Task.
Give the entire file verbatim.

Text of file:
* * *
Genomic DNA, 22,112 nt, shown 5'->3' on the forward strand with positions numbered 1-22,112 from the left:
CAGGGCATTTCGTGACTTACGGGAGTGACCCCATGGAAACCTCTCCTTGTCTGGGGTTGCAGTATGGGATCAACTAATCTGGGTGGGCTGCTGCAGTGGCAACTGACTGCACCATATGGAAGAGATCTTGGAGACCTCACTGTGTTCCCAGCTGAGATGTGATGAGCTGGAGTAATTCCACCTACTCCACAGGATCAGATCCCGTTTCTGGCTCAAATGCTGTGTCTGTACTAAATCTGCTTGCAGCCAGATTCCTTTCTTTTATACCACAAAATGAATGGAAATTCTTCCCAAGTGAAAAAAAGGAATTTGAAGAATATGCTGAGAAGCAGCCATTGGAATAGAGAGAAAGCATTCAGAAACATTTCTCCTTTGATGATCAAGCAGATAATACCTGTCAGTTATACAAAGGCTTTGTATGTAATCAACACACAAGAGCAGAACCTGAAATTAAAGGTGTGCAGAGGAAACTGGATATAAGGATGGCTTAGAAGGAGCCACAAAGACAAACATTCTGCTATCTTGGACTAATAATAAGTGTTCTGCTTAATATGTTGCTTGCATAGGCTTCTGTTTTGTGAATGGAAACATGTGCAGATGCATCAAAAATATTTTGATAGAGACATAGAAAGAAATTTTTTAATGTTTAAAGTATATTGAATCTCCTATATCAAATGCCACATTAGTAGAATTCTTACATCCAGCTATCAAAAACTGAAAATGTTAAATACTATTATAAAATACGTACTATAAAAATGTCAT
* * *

Genomic DNA, 22,112 nt, shown 5'->3' on the forward strand with positions numbered 1-22,112 from the left:
CAGGGCATTTCGTGACTTACGGGAGTGACCCCATGGAAACCTCTCCTTGTCTGGGGTTGCAGTATGGGATCAACTAATCTGGGTGGGCTGCTGCAGTGGCAACTGACTGCACCATATGGAAGAGATCTTGGAGACCTCACTGTGTTCCCAGCTGAGATGTGATGAGCTGGAGTAATTCCACCTACTCCACAGGATCAGATCCCGTTTCTGGCTCAAATGCTGTGTCTGTACTAAATCTGCTTGCAGCCAGATTCCTTTCTTTTATACCACAAAATGAATGGAAATTCTTCCCAAGTGAAAAAAAGGAATTTGAAGAATATGCTGAGAAGCAGCCATTGGAATAGAGAGAAAGCATTCAGAAACATTTCTCCTTTGATGATCAAGCAGATAATACCTGTCAGTTATACAAAGGCTTTGTATGTAATCAACACACAAGAGCAGAACCTGAAATTAAAGGTGTGCAGAGGAAACTGGATATAAGGATGGCTTAGAAGGAGCCACAAAGACAAACATTCTGCTATCTTGGACTAATAATAAGTGTTCTGCTTAATATGTTGCTTGCATAGGCTTCTGTTTTGTGAATGGAAACATGTGCAGATGCATCAAAAATATTTTGATAGAGACATAGAAAGAAATTTTTTAATGTTTAAAGTATATTGAATCTCCTATATCAAATGCCACATTAGTAGAATTCTTACATCCAGCTATCAAAAACTGAAAATGTTAAATACTATTATAAAATACGTACTATAAAAATGTCAT